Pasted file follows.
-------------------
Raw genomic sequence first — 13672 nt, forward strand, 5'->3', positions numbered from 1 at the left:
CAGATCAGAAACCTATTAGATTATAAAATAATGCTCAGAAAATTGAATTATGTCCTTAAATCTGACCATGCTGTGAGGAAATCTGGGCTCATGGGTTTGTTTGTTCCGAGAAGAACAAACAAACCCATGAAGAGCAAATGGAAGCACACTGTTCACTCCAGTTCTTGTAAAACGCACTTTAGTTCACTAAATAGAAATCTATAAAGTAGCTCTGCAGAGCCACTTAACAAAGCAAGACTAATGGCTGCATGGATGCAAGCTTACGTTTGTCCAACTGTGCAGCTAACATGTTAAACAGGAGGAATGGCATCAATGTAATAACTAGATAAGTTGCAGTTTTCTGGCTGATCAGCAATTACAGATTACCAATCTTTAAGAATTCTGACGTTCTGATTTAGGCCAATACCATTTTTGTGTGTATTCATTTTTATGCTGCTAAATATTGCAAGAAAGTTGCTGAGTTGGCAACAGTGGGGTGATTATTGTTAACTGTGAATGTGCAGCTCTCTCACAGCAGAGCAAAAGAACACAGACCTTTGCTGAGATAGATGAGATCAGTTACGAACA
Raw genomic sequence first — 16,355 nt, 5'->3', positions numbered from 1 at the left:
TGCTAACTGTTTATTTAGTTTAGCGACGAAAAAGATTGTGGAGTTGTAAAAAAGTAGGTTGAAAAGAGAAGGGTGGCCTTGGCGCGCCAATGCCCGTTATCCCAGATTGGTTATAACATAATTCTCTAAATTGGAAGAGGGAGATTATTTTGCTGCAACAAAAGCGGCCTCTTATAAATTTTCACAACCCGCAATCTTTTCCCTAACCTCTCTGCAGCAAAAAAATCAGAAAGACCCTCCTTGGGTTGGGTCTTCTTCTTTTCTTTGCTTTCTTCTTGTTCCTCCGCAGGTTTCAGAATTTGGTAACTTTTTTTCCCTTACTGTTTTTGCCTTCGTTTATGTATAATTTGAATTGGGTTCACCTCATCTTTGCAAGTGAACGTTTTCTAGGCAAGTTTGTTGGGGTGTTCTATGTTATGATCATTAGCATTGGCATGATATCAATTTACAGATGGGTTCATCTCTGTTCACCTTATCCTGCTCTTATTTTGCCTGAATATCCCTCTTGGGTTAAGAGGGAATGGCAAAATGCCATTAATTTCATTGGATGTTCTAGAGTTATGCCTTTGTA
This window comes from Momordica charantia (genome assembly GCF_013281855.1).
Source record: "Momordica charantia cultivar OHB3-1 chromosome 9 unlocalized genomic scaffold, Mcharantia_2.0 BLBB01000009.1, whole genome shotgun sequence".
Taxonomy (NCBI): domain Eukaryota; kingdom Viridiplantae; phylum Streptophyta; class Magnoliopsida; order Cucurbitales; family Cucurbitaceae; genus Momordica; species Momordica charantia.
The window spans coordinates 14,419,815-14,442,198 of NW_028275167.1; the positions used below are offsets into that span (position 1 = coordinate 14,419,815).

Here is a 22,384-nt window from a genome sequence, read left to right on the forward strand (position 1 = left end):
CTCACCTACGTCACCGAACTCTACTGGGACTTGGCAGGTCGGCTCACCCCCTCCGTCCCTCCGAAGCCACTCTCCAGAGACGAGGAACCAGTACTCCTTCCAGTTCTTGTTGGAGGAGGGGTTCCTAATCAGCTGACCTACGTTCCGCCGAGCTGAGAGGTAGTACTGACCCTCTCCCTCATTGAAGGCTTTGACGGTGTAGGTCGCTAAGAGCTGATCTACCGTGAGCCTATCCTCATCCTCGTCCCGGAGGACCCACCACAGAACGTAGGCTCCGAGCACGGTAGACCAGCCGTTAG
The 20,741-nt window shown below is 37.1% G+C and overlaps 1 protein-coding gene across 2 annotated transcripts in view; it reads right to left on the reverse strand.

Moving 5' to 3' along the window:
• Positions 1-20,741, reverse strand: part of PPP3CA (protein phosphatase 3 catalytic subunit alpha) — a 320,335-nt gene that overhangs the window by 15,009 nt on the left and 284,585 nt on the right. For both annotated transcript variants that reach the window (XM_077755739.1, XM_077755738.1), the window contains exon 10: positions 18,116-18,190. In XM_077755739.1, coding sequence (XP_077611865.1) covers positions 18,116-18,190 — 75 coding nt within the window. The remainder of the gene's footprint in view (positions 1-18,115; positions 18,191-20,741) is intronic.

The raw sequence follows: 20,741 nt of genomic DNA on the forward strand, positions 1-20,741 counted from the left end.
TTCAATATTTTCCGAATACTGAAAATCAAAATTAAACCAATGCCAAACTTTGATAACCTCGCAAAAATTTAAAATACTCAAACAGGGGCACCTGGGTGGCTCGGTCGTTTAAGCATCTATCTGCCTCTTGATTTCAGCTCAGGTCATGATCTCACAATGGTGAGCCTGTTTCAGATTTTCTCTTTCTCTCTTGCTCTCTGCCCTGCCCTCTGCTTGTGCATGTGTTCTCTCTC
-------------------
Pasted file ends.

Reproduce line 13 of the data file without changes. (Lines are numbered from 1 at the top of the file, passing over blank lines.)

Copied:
• Positions 1-20,741, reverse strand: part of PPP3CA (protein phosphatase 3 catalytic subunit alpha) — a 320,335-nt gene that overhangs the window by 15,009 nt on the left and 284,585 nt on the right. For both annotated transcript variants that reach the window (XM_077755739.1, XM_077755738.1), the window contains exon 10: positions 18,116-18,190. In XM_077755739.1, coding sequence (XP_077611865.1) covers positions 18,116-18,190 — 75 coding nt within the window. The remainder of the gene's footprint in view (positions 1-18,115; positions 18,191-20,741) is intronic.